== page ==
Try Our Apps


Avoid these words. Seriously.


[muhlkt] /mʌlkt/
verb (used with object)
to deprive (someone) of something, as by fraud, extortion, etc.; swindle.
to obtain (money or the like) by fraud, extortion, etc.
to punish (a person) by fine, especially for a misdemeanor.
a fine, especially for a misdemeanor.
Origin of mulct
First recorded in 1475-85, mulct is from the Latin word mul(c)ta penalty involving loss of property
Related forms
unmulcted, adjective Unabridged
Based on the Random House Dictionary, © Random House, Inc. 2018.
Cite This Source
Examples from the Web for mulct
Historical Examples
  • The entire business is carried on to catch and mulct tourists.

    Paris Vistas Helen Davenport Gibbons
  • If he come into debt by Contract, or mulct, the case is the same.

    Leviathan Thomas Hobbes
  • It is too early yet to say what the result of the “mulct” Act will be.

    Sober by Act of Parliament Fred A. McKenzie
  • The offence that held 1500 soldiers in check was met by a mulct of two half-crowns.

    Merchantmen-at-Arms David W. Bone
  • The mulct to be imposed upon the parish of Epinal was never exacted.

  • When he is warned on a jury, he had rather pay the mulct than appear.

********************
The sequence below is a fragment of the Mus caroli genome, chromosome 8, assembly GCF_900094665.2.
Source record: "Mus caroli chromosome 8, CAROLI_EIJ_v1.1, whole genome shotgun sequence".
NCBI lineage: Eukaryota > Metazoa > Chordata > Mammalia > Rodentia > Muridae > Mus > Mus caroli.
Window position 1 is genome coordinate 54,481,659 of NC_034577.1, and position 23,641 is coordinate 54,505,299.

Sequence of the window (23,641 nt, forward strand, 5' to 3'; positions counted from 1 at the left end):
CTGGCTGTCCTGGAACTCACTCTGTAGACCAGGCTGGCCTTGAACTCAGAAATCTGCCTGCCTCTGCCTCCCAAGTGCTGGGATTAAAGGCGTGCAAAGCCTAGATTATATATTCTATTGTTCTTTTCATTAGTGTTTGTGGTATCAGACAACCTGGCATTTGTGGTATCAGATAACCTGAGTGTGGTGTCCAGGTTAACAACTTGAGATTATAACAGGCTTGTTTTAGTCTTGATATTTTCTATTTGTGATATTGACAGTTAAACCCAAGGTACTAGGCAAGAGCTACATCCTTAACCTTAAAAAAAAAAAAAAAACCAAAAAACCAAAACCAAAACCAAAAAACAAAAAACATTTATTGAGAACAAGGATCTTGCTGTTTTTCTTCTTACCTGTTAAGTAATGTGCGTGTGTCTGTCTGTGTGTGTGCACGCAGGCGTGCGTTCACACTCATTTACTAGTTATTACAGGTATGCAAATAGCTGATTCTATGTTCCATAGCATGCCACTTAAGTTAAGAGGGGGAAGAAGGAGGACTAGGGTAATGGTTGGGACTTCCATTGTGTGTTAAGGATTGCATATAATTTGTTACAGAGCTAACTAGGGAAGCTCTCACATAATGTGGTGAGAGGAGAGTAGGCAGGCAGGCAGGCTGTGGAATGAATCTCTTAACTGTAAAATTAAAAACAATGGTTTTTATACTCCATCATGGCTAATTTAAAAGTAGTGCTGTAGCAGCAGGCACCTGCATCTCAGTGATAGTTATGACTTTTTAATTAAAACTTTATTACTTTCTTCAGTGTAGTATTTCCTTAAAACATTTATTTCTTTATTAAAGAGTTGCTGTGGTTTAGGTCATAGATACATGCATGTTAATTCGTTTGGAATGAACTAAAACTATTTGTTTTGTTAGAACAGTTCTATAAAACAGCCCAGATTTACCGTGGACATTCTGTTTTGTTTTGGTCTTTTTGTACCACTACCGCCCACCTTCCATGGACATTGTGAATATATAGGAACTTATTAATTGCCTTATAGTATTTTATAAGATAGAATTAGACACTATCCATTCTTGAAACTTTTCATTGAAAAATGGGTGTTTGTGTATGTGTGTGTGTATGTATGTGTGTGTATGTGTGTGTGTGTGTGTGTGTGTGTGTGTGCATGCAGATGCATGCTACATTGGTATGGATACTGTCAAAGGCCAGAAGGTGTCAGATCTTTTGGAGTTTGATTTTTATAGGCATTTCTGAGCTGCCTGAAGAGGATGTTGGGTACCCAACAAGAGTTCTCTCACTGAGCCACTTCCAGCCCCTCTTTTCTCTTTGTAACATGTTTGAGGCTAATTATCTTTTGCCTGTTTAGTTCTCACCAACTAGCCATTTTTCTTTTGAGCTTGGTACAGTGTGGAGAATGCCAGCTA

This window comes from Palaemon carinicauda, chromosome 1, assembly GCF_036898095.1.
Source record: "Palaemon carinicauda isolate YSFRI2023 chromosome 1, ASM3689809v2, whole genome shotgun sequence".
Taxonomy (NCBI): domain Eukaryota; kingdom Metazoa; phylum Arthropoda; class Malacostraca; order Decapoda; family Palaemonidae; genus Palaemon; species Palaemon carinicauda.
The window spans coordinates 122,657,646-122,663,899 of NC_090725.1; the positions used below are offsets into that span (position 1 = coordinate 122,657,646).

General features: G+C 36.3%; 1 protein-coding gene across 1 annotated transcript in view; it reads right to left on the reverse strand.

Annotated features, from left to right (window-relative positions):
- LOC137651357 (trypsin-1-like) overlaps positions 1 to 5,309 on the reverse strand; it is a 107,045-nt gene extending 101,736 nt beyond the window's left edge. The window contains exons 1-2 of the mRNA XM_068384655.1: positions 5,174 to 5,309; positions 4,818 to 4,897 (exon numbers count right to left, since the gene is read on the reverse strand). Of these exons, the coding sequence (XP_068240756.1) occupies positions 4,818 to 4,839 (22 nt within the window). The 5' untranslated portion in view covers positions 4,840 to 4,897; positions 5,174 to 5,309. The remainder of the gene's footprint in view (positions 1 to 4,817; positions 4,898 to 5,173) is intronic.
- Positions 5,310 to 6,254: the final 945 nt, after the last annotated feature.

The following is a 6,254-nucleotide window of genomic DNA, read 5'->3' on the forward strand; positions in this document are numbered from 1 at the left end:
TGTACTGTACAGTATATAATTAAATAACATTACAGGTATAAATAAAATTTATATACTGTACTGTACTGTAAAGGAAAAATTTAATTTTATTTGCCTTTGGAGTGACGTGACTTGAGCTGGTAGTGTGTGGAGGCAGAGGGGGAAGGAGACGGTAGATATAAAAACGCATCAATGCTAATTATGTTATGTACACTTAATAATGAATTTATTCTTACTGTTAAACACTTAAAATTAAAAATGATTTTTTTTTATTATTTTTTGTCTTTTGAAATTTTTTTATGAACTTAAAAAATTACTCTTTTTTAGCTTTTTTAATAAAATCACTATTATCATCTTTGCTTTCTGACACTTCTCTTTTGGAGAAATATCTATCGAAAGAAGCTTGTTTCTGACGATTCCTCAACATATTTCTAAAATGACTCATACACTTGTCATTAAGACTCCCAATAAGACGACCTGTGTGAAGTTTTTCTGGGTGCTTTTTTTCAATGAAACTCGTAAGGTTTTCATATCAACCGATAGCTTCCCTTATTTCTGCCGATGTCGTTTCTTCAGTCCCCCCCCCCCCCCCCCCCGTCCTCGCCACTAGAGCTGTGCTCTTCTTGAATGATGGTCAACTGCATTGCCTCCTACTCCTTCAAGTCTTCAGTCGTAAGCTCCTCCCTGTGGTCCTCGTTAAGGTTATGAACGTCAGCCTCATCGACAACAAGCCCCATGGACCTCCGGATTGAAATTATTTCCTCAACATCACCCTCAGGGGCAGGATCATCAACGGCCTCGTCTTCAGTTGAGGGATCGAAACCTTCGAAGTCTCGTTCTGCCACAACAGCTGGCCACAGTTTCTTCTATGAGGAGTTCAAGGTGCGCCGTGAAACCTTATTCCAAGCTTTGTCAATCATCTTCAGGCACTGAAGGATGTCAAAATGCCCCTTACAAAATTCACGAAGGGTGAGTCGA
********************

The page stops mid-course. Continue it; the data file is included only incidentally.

• But incidentally, they're going to mulct every other cattle owner in the state.

    The Trail Horde

    Charles Alden Seltzer
  • My remark was an epitogram—an axis—a kind of mulct'em in parvo.

  • No mulct was paid for Harek's house-servants, and the rock was declared to be Grankel's.

    Heimskringla Snorri Sturlason
  • The bondes came then, according to agreement, to pay the mulct.

    Heimskringla Snorri Sturlason
British Dictionary definitions for mulct


verb (transitive)
to cheat or defraud
to fine (a person)
a fine or penalty
Word Origin
C15: via French from Latin multa a fine
Collins English Dictionary - Complete & Unabridged 2012 Digital Edition
© William Collins Sons & Co. Ltd. 1979, 1986 © HarperCollins
Publishers 1998, 2000, 2003, 2005, 2006, 2007, 2009, 2012
Cite This Source
Word Origin and History for mulct

late 15c., "to punish by a fine," from Middle French mulcter "to fine, punish" (15c.), from Latin mulctare, altered (Barnhart calls it "false archaism") from multare "punish, to fine," from multa "penalty, fine," perhaps from Oscan or Samnite [Klein]. Sense of "defraud" is first recorded 1748. Related: Mulcted; mulcting.

Online Etymology Dictionary, © 2010 Douglas Harper
Cite This Source

Word of the Day

Nearby words for mulct

Word Value for mulct

Scrabble Words With Friends